Here we are in the middle of mixing – about two tracks a day it seems and about half way done.

Yesterday we mixed Hopeless Situation – the title of which doesn’t disguise its bittersweet story, but musically other stories are being told. I love the decidedly cheerful glow it’s developed through recording, very different than what I might have imagined when I wrote it a year ago for Brief Encounters 16.

Here is the excerpt where the beginnings of Hopeless Situation had their debut – I look forward to showing you what it’s grown in to!

Christa Couture and Heather Doerksen | Brief Encounters 16 

The time is nigh! In three weeks we head into the studio to start recording The Living Record.

I’ve been rolling out details of the recording on Facebook  – so far that Niko Friesen will be joining me again on drums (he played on both Fell Out of Oz and The Wedding Singer and The Undertaker) and Rob Becker will be playing bass, electric and upright for those wondering. Also that after starting with a list of 20 songs, and recording demos of 14, Steve (that would be Steve Dawson who’s producing the album) and I narrowed it down to 12 that we’ll take into the studio.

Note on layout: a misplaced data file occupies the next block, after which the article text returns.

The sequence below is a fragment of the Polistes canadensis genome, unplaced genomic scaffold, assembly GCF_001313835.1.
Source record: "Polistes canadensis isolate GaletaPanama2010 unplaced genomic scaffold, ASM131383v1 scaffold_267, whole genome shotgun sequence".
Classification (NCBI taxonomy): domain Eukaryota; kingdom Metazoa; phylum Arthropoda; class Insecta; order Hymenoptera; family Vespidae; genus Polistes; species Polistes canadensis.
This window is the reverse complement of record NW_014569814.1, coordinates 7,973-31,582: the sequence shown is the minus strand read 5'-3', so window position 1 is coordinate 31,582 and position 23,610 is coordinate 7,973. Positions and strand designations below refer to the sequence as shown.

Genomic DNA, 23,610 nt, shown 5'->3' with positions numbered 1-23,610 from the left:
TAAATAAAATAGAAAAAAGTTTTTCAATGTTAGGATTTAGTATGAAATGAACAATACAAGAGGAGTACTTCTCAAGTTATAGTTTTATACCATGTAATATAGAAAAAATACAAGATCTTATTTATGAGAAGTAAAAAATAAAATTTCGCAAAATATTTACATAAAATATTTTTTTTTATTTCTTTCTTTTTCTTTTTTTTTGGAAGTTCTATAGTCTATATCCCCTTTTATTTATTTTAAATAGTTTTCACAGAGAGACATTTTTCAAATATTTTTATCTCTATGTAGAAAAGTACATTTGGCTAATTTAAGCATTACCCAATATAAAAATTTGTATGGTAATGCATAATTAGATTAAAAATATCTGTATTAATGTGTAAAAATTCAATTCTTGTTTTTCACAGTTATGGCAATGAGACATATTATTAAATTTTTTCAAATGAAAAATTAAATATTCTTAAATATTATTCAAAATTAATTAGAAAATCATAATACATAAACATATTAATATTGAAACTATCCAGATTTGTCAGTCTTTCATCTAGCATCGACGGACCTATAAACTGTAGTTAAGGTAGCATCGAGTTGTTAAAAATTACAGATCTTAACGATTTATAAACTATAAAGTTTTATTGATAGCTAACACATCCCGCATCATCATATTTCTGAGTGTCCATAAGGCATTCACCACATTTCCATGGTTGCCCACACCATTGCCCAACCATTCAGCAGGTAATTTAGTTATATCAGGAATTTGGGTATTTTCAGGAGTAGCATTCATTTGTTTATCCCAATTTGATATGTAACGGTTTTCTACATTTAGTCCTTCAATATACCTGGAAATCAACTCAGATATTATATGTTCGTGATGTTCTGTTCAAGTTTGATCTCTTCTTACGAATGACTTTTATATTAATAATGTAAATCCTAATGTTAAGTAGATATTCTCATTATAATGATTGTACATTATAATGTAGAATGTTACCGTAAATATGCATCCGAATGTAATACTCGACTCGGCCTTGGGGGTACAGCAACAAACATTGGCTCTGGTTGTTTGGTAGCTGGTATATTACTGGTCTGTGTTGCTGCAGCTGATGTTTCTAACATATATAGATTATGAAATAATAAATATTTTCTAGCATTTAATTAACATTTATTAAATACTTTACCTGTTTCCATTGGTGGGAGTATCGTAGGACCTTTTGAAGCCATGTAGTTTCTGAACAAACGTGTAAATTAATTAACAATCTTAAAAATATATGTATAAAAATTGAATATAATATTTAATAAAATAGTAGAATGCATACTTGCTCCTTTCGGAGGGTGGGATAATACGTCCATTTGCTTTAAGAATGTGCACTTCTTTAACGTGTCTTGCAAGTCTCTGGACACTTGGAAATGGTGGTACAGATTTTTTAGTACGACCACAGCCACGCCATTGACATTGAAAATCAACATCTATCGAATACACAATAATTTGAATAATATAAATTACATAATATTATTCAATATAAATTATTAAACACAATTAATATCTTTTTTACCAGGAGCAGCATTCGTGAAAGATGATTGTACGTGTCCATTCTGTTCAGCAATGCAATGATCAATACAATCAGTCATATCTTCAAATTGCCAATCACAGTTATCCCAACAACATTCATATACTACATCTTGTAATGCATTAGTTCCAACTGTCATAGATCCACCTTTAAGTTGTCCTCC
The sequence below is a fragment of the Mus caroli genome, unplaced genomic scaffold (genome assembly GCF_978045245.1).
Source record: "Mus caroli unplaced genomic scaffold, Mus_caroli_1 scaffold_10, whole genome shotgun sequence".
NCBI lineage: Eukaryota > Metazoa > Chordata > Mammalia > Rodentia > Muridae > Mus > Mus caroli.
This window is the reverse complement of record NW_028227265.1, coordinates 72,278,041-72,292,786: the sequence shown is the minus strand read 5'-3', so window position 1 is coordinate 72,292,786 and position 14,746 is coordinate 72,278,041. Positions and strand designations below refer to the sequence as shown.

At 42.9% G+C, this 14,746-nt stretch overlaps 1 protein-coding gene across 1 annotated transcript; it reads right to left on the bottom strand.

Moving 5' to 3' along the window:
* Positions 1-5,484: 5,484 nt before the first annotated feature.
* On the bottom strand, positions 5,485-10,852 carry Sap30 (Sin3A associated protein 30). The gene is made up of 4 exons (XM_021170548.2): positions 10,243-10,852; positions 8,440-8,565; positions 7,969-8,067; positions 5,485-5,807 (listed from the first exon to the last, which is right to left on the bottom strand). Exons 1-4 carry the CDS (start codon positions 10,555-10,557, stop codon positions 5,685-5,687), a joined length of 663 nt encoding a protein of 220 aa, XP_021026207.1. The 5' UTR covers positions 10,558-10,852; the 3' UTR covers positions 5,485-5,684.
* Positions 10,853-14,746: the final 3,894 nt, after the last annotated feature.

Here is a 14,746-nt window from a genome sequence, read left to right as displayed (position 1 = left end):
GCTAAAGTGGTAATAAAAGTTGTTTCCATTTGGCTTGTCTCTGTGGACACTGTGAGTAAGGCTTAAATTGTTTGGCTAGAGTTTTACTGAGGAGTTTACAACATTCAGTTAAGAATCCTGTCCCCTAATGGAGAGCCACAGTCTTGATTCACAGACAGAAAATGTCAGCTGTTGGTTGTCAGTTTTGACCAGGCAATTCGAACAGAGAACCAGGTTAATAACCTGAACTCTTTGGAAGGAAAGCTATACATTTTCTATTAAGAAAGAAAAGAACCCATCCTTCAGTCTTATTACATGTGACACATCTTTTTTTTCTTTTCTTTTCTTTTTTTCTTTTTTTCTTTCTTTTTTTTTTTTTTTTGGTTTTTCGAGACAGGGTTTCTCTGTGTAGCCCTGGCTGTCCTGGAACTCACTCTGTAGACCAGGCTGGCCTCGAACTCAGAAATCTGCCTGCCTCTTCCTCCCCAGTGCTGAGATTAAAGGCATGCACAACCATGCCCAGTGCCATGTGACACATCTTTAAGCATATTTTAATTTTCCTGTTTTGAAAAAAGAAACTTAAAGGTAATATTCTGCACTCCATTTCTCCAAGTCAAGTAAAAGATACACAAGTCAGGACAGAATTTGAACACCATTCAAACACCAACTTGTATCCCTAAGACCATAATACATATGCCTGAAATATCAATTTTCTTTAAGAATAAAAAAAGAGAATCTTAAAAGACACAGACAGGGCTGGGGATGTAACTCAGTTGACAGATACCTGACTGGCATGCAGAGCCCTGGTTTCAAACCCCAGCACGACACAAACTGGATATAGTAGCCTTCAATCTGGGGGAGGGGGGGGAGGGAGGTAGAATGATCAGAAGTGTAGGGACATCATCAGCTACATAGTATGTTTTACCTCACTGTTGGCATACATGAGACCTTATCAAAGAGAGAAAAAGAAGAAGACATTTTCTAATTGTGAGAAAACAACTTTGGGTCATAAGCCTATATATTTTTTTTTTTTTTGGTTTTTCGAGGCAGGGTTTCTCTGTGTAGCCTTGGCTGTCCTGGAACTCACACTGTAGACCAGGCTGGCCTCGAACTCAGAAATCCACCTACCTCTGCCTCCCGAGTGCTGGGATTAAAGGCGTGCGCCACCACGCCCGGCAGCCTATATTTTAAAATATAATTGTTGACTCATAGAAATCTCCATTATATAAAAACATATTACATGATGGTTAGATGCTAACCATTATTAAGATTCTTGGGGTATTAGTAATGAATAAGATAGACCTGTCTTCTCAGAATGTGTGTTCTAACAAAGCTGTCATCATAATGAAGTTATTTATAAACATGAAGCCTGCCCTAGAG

Steve and I have started hashing out some ideas – here he is at his studio kindly tuning my guitar for me:

(Confession: I find changing the tuning on my guitar like playing Jack in the Box – a tense game of anticipation! It’s not often a string breaks, but the times it does it always manages to startle the bejeezus out of me).

Meanwhile, I’m practicing more often then I usually do (I can be terrible at such things) and because it was a cold winter day, lit a candle to warm my music room up a bit:

Isn’t it amazing how much heat can come off one little flame?